// if the file is not found, return 404
      res.statusCode = 404;
      res.end(`File ${pathname} not found!`);

    // if is a directory search for index file matching the extention
    if (fs.statSync(pathname).isDirectory()) pathname += '/index' + ext;

    // read file from file system
    fs.readFile(pathname, function(err, data){
        res.statusCode = 500;
        res.end(`Error getting the file: ${err}.`);
      } else {
        // if the file is found, set Content-type and send data
        res.setHeader('Content-type', map[ext] || 'text/plain' );


console.log(`Server listening on port ${port}`);

For people wanting a server runnable from within NodeJS script:

You can use expressjs/serve-static which replaces connect.static (which is no longer available as of connect 3):


var http = require('http');

var finalhandler = require('finalhandler');
var serveStatic = require('serve-static');

var serve = serveStatic("./");

var server = http.createServer(function(req, res) {
  var done = finalhandler(req, res);
  serve(req, res, done);


and then from command line:

  • $ npm install finalhandler serve-static
  • $ node myapp.js
  • 1
    FYI This did not work for me. I installed filehandler using npm install filehandler and the package is listed in the node_modules directory. But when I run myapp.js node throws an error, saying Error: cannot find module filehandler. If I comment out the require ststment to load filehandler the app loads serve-static just fine, so it looks like there's something wrong with the filhandler package. Today is December 12, 2014, so maybe the package has changed since this answer was posted? – Lee Jenkins Dec 12 '14 at 22:08
  • 6
    It's final handler not file – jakub.g Dec 12 '14 at 22:13
  • This worked for me! Quick and easy, thank you. – Andy Poquette Jun 19 '15 at 14:51
  • another advantage of this solution is, files aren't cached, so you don't need to restart a process when making changes in code. – mklimek Mar 6 '17 at 12:49

I know it's not Node, but I've used Python's SimpleHTTPServer:

python -m SimpleHTTPServer [port]

It works well and comes with Python.

  • 7
    Not answer, though interesting.. – Paul Verest May 5 '13 at 12:38
  • Its not multi-threaded. Works great for small files. – Yugal Jindle Jan 3 '14 at 12:13
  • 12
    Python3 equivalent: python -m http.server [port] (the mentioned one is for Python2) – jakub.g Mar 19 '15 at 18:27
  • Python fails for me when it is about serving large files like OS images. Fedora 23 – Zimy Apr 8 '16 at 11:55
  • 3
    And on PHP: php -S localhost:8000 – dennis Apr 11 '17 at 17:03

connect could be what you're looking for.

Installed easily with:

npm install connect

Then the most basic static file server could be written as:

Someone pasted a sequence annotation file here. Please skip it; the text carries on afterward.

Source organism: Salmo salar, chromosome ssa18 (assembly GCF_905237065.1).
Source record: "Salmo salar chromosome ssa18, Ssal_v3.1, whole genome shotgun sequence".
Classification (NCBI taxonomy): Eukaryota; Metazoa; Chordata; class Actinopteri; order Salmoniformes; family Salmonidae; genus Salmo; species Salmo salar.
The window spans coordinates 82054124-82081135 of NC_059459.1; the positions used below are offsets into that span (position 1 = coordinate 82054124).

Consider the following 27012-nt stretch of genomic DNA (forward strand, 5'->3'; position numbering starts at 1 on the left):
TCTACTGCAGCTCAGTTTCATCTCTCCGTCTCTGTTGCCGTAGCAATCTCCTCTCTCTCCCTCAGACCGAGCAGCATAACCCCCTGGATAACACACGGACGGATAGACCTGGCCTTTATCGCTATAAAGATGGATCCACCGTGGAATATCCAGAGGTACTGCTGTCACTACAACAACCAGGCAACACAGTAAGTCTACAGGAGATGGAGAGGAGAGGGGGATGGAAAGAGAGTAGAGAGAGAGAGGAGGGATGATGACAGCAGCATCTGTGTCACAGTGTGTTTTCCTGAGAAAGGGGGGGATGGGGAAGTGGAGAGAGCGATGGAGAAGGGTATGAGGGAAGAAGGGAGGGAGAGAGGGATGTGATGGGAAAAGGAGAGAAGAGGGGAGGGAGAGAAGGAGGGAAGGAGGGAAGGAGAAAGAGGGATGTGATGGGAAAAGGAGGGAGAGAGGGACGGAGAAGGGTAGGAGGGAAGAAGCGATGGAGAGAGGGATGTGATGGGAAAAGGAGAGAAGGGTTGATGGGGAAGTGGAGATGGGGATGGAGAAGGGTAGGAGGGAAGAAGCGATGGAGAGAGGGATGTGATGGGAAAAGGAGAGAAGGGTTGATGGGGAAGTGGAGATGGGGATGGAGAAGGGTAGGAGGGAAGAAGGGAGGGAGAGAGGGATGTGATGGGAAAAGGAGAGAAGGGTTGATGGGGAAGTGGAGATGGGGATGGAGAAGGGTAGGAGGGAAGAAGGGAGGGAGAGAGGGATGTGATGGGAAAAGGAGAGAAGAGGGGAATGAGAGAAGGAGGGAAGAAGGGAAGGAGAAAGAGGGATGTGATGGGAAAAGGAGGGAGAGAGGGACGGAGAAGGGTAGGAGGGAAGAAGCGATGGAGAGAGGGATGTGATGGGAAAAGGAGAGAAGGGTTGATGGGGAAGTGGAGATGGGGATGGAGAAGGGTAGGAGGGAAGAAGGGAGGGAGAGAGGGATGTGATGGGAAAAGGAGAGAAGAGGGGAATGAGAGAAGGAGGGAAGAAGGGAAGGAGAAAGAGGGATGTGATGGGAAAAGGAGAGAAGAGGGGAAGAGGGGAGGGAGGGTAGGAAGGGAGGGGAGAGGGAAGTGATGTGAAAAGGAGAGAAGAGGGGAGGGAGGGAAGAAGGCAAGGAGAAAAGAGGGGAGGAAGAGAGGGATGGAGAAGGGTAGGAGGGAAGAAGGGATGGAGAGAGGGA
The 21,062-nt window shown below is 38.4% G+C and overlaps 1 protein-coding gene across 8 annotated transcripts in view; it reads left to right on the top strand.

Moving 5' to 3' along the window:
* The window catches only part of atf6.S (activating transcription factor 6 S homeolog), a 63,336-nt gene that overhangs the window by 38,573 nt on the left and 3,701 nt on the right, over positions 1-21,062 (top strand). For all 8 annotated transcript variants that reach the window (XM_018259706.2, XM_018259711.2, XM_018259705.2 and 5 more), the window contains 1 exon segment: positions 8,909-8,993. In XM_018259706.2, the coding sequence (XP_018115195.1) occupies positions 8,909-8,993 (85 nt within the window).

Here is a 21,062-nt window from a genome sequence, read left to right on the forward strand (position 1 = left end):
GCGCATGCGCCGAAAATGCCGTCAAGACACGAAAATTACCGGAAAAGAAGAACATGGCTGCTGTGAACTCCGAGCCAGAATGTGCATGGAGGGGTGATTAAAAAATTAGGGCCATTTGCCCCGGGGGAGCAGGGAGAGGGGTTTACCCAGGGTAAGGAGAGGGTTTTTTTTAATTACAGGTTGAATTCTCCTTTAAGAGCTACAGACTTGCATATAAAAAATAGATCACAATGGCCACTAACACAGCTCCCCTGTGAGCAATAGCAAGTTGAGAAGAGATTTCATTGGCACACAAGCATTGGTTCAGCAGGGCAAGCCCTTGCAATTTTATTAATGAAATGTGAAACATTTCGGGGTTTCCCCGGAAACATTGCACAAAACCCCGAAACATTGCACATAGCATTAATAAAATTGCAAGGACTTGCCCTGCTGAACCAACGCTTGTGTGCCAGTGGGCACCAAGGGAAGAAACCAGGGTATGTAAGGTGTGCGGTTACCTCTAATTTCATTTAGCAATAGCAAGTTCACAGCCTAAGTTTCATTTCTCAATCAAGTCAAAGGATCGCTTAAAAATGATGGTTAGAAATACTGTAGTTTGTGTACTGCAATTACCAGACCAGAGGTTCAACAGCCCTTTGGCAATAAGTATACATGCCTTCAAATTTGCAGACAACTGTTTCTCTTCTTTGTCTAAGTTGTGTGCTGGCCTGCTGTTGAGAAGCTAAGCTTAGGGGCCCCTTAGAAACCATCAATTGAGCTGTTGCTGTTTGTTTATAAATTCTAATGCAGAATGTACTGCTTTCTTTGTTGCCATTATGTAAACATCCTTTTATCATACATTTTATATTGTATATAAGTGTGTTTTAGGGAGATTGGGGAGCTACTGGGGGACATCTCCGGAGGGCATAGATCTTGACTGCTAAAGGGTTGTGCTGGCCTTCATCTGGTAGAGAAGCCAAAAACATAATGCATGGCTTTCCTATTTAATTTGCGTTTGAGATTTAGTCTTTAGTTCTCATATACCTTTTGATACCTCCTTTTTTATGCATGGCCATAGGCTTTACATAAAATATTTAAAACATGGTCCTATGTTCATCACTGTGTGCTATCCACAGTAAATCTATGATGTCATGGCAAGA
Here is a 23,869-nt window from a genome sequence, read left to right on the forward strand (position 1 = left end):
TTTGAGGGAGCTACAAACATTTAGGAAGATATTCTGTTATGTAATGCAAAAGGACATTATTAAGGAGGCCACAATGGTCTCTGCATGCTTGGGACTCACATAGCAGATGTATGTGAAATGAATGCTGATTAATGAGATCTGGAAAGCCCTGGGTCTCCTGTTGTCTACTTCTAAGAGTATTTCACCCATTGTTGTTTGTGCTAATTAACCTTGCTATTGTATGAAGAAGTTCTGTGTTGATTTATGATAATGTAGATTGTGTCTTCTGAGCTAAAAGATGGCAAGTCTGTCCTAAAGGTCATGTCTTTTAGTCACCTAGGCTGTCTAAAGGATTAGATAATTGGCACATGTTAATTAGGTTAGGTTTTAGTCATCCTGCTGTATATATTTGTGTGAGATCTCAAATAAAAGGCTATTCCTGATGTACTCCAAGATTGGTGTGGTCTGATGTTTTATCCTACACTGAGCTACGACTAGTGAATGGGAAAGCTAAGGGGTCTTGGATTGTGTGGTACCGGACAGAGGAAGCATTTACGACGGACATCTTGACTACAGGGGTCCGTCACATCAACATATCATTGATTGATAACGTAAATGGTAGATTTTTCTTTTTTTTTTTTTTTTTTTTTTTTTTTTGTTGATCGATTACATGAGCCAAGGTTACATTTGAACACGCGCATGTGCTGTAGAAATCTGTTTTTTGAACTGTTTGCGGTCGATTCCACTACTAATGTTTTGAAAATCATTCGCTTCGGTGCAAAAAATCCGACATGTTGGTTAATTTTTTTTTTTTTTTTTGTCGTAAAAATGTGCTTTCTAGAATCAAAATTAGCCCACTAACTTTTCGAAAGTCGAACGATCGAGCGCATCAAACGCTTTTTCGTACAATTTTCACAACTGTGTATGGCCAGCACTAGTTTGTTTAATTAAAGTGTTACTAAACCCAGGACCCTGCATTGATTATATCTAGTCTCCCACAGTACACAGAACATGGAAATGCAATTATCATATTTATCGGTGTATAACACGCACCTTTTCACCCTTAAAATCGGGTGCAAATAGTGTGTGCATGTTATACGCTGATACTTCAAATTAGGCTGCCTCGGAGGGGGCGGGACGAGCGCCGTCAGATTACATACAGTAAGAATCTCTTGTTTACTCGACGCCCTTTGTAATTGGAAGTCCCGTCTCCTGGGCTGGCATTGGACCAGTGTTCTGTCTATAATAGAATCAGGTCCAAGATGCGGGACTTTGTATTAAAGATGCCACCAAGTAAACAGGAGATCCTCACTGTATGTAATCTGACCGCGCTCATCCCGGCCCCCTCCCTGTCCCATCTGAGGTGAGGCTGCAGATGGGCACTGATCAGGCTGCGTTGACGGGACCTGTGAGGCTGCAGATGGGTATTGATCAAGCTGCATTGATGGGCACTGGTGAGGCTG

var connect = require('connect'),
    directory = '/path/to/Folder';


console.log('Listening on port 80.');
  • 3
    This does not work any longer as of connect 3 as it doesn't expose connect.static; see my answer below for a replacement – jakub.g Jul 4 '14 at 13:17
  • 4
    I believe that it is still bundled with express by default, but indeed exists now in a separate requireable module "serve-static". – Oleg Jul 4 '14 at 14:09

Install express using npm:

Create a file named server.js at the same level of your index.html with this content:

var express = require('express');
var server = express();
server.use('/', express.static(__dirname + '/'));

If you wish to put it in a different location, set the path on the third line:

server.use('/', express.static(__dirname + '/public'));

CD to the folder containing your file and run node from the console with this command:

node server.js

Browse to localhost:8080

  • Hi, I can run it correctly, but it shows Cannot GET /. I use AWS EC2 to run the server. – Wei Nov 4 '16 at 18:55
  • 1
    @Wei Hi, late answer. From what I can see from a quick Google search it looks like your directory structure might be wrong. There must be an index.html file in the location you are targeting. Setting up the above example to run should take 5 minutes and I double checked that it works as is. From there you can tweak the path to suit your directory structure and check that the server still finds the files it needs to server. – pasx Dec 3 '16 at 14:22
  • path.join(__dirname, 'public') is more cross-platform. – sdgfsdh Aug 2 '17 at 20:09

There is another static web server that is quite nice: browser-sync.

It can be downloaded using node package manager:

npm install -g browser-sync

After installation, navigate to the project folder in the cmd prompt and just run the following: